The Pentagon, after a four-year public struggle, released 1,574 pages of real X-Files related to its secret UFO program.
Four years ago, a Freedom of Information Act (FOIA) request was filed, and finally, more than four years later, the Defense Intelligence Agency (DIA) released over 1,500 documents.
They include scientific reports commissioned by the government and letters to the Pentagon regarding the UFO program.
This included research reports on the biological effects of UFOs on humans, classifications of the paranormal, and research on UFO technology.
The DIA, the Defense Department’s spy arm, said “certain parts” of the documents “should be partly hidden” for reasons of confidentiality and secrecy.
The reports include files on CIA studies of the biological effects of UFO sightings on humans. This includes burns, heart problems, sleep disturbances – and even strange occurrences such as “apparent abduction” and “unrecorded pregnancy.”
The report notes that often these damages are associated with electromagnetic radiation – and associate them with “energy-related propulsion systems.”
A report prepared for the DIA warns that such facilities may pose a “threat to United States interests.”
The report states that people were injured from “exposure to anomalous vehicles, especially in the air and in close proximity to them.”
The report also says that there are 42 cases from medical records and 300 similar “unpublished” cases where people were injured after collisions with “anomalous” machines.
AATIP was a secret Pentagon UFO study program that ran from 2007 to 2012. It was exposed by former intelligence officer-turned-whistleblower Luis Elizondo, who led the program, in 2017.
At the same time, sensational videos of unexplained UFO sightings by US military personnel were first published, which were investigated by AATIP.
The program’s revelations marked a step forward in the way UFOs are talked about in the US – now better known as Unidentified Air Phenomena (UAPs).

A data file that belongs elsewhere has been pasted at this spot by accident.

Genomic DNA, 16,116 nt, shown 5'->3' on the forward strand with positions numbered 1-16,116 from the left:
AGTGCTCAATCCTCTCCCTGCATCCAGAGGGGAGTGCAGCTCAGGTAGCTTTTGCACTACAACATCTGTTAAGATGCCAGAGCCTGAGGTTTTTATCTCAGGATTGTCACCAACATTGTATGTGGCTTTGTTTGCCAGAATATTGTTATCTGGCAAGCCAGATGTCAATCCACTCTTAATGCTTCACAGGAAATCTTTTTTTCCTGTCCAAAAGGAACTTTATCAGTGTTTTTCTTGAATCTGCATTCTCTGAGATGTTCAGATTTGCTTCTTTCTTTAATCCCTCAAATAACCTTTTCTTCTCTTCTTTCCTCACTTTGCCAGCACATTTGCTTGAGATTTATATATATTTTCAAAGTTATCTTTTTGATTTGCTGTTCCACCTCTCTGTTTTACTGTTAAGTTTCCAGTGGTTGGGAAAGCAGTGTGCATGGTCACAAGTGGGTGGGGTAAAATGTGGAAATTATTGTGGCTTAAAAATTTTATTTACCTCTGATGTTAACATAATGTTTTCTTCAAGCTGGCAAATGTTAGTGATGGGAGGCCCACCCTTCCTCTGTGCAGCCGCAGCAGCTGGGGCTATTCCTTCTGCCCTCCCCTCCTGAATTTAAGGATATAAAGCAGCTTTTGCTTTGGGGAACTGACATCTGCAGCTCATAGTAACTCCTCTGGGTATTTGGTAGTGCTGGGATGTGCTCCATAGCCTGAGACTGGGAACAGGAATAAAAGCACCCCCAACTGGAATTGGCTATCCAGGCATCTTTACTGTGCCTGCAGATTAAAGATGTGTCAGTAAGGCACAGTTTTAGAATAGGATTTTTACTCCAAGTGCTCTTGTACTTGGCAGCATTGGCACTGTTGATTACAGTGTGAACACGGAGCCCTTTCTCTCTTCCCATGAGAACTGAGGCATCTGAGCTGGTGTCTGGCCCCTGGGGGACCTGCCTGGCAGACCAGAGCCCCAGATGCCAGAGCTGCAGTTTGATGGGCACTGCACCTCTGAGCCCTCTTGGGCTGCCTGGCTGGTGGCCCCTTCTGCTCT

And the phenomenon has gone from being a fringe to a major national security issue debated by lawmakers, defense officials, and even former presidents Barack Obama and Bill Clinton.
One interesting document included in the report talks about how to classify “anomalous behavior” – encounters with “ghosts, yeti, spirits, elves and other mythical/legendary creatures” are classified as “AN3”.
Seeing a UFO with aliens on board is “CE3”. Poltergeists, crop circles, spontaneous human combustion, alien abductions, and other paranormal phenomena also fall into this category.
Research into advanced technologies such as invisibility cloaks and mind-controlled robots is also included in the papers category.
Other documents received include studies on communication with alien civilizations and plans for the exploration and colonization of deep space.
A number of recently released documents contain letters from Senator Harry Reid, who is asking for the project to be classified “top secret”, and documents about contractors.
They show how a US$12 million contract was awarded to Bigelow Aerospace Advanced Space Studies (BLASS) – in particular, it was the only contractor bidding for the job – to study “modern aerospace weapon threats from the present day” up to 40 years in the future.
In a 2009 letter, Senator Reid describes how the program had already identified “several highly secure, unconventional aerospace technologies” that required “extreme security.”
Last year, the Pentagon released its long-awaited report on what it knows about a series of mysterious flying objects that have been sighted in military airspace over the past two decades.
The report, published on the website of the Office of the Director of National Intelligence, examined 144 reports of encounters with what the government called “an unidentified aerial phenomenon.”
It comes as the Pentagon is opening a new division to investigate UFOs, their origins and attempts to “capture or use” one of the mysterious vehicles following an amendment to a defense bill submitted to the US Senate.
The special unit was named the Office of Surveillance and Anomaly Elimination (ARSO).
For more details, check out The Sun’s initial report on their FOIA request.